G.W. Russell (10 Apr 1867 – 17 Jun 1935): “The Highest Minds Building One upon Another”


René Wadlow – TRANSCEND Media Service

All literature tends to produce a sacred book by an evolution of thought of the highest minds building one upon another…when our lamp is lit, we find the house of our being has many chambers and windows which open into eternity” — A.E.


George Warren Russell was an Irish poet, painter, mystic, and reformer of agriculture in the years 1900 to the mid-1930s. He wrote under the initials A.E. and was so well known as A.E. that his friends called him “A.E.” and not “George”.  He was a close friend and co-worker with William Butler Yeats who was a better poet and whose poems are more read today.  Both A.E. and Yeats were part of the Irish or Celtic revival which worked for a cultural renewal as part of the effort to get political independence from England. They hoped to discover literary images in the tales of Celtic Ireland on which both the Irish and Anglo-Irish could look back with pride and in which they could find unity through a common mythology related to the country in which they lived. As A.E. wrote,

Without the inspiration of great memories or of great hopes, men are incapable of great sacrifices.”

Russell wrote in The Candle of Vision,

“The visionaries of the future will justify the visionaries of the past.  I would like to vindicate my predecessors in Ireland and correlate my own vision and the vision of my friends with the vision of those who went before us.”

Yet he was attacked by some because he had also adopted some non-Irish ideas. He replied in a widely quoted poem On Behalf of Some Irishmen Not Followers of Traditions.

          “They call us aliens, we are told,
            Because our wayward visions stray
            From that dim banner they unfold
            The dreams of worn-out yesterday
            The sum of all the past is theirs,
            The creeds, the deeds, the fame, the name
            Whose death-created glory flairs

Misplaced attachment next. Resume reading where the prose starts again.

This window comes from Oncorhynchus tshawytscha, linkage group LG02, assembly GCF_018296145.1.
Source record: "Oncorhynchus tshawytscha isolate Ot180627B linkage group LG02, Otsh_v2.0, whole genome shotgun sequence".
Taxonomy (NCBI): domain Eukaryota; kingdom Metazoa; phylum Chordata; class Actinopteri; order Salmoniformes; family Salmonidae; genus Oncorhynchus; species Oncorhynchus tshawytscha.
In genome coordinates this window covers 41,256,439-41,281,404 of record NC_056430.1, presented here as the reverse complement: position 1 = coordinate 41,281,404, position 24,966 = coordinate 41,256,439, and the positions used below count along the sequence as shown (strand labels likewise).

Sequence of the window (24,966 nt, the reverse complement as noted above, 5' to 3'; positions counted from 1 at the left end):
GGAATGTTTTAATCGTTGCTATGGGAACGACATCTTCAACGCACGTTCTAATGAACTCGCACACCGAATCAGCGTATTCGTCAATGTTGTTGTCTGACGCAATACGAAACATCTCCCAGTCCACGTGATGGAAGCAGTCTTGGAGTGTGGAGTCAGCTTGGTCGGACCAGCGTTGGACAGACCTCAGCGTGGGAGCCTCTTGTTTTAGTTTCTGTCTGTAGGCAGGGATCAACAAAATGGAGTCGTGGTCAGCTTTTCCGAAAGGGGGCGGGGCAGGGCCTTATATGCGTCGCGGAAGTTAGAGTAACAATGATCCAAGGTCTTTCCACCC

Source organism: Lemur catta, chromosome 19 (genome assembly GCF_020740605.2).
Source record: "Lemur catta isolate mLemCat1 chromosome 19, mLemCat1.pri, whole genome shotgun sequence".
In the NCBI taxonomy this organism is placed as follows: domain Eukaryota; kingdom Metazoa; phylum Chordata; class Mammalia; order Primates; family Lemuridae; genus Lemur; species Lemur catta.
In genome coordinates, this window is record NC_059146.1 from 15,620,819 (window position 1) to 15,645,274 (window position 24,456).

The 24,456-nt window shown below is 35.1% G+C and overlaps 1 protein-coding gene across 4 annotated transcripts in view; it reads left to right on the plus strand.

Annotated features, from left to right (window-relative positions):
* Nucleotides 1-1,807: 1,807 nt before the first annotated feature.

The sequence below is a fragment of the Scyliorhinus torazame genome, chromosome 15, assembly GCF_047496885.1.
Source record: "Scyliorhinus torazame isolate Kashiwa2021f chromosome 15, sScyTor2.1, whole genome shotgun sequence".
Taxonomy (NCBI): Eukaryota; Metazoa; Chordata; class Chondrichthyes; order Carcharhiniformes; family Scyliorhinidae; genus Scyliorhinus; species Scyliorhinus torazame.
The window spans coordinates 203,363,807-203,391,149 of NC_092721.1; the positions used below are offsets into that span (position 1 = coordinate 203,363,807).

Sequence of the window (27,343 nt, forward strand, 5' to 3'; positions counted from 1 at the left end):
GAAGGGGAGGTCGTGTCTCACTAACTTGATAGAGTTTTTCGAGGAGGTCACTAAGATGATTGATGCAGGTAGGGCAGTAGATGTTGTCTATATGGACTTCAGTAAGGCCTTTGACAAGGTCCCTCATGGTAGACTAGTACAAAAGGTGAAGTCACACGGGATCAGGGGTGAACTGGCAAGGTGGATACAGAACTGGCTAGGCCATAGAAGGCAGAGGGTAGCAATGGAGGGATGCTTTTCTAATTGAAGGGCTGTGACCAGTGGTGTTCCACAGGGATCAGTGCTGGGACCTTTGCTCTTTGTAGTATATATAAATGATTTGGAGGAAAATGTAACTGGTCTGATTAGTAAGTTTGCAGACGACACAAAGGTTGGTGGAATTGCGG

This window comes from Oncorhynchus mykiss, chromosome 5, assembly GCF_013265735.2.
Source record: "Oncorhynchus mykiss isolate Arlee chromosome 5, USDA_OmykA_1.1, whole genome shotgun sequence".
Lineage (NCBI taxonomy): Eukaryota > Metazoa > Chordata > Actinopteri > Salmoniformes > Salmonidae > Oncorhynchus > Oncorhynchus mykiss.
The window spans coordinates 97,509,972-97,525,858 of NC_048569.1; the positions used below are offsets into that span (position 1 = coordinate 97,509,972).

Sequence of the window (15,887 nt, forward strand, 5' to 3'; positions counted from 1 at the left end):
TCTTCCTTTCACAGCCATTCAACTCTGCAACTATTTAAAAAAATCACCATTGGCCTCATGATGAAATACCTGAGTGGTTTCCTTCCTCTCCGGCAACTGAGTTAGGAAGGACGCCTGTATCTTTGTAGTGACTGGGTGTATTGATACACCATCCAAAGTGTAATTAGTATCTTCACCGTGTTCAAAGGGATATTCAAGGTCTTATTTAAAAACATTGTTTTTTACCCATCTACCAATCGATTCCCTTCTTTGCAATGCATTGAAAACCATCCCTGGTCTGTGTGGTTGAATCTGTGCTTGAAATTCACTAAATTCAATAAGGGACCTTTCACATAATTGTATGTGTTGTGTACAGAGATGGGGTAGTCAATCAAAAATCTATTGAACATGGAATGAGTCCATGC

And dims the spark of living flame.

            And they would have us join their  dirge
            This worship of an extinct fire
            In which they drift beyond the verge
            Where races all outworn expire.
            The Worship of the dead is not
            A worship that our hearts allow.

            We hold the Ireland in the heart
            More than the land our eyes have seen
           And love the goal for which we start
           More than the tale of what has been.
           One charge alone we give to youth,
           Against the sceptred myth to hold,
          The Golden heresy of truth.

Ireland lived under a subtle form of colonialism rather than the more obvious Empire in Africa or India where domination was made more obvious by the distance from the center of power and the racial differences.  The Irish were white, Christian, and partially anglicized culturally.  English and Scots had moved to Ireland and by the end of the 19th century became the landed gentry.  Thus Russell and Yeats felt that there had to be a renewal of Irish culture upon which a state could be built.

A.E. – George W Russel
Credit: Colin Smythe

For A.E. the truly modern are those engaged in meditation and spiritual disciplines, a way of reaching

the world of the spirit where all hearts and minds are one.”

Unless the Celtic peoples create a new civilization, they will disappear and be replaced by a more vigorous race. An Irish identity must be open and unafraid of assimilating the best that other traditions have to offer.

As A.E. wrote, “To see, we must be exalted.”  He added,

National ideals are the possession of a few people only.  Yet we must spread them in wide commonalty over Ireland if we are to create a civilization worthy of our hopes and our ages of struggle and sacrifice to attain the power to build.”